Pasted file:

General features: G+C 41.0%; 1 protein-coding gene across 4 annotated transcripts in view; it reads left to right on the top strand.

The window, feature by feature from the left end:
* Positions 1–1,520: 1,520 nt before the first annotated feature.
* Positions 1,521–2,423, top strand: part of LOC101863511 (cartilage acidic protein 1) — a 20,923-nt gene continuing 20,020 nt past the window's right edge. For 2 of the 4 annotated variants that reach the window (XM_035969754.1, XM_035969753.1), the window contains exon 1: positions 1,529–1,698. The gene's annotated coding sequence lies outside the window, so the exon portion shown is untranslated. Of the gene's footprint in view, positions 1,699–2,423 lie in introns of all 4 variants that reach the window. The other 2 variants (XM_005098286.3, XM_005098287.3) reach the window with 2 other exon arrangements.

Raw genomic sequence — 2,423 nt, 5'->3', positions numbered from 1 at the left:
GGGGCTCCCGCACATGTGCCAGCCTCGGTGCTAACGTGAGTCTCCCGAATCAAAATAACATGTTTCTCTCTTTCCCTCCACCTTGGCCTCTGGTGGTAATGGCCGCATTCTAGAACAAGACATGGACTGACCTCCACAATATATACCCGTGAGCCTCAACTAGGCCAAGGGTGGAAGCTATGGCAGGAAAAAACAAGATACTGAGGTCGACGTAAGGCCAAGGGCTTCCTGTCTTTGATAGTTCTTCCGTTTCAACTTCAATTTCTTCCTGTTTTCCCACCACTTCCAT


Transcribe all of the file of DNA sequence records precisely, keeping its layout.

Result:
General features: G+C 41.0%; 1 protein-coding gene across 4 annotated transcripts in view; it reads left to right on the top strand.

The window, feature by feature from the left end:
* Positions 1–1,520: 1,520 nt before the first annotated feature.
* Positions 1,521–2,423, top strand: part of LOC101863511 (cartilage acidic protein 1) — a 20,923-nt gene continuing 20,020 nt past the window's right edge. For 2 of the 4 annotated variants that reach the window (XM_035969754.1, XM_035969753.1), the window contains exon 1: positions 1,529–1,698. The gene's annotated coding sequence lies outside the window, so the exon portion shown is untranslated. Of the gene's footprint in view, positions 1,699–2,423 lie in introns of all 4 variants that reach the window. The other 2 variants (XM_005098286.3, XM_005098287.3) reach the window with 2 other exon arrangements.

Raw genomic sequence — 2,423 nt, 5'->3', positions numbered from 1 at the left:
GGGGCTCCCGCACATGTGCCAGCCTCGGTGCTAACGTGAGTCTCCCGAATCAAAATAACATGTTTCTCTCTTTCCCTCCACCTTGGCCTCTGGTGGTAATGGCCGCATTCTAGAACAAGACATGGACTGACCTCCACAATATATACCCGTGAGCCTCAACTAGGCCAAGGGTGGAAGCTATGGCAGGAAAAAACAAGATACTGAGGTCGACGTAAGGCCAAGGGCTTCCTGTCTTTGATAGTTCTTCCGTTTCAACTTCAATTTCTTCCTGTTTTCCCACCACTTCCAT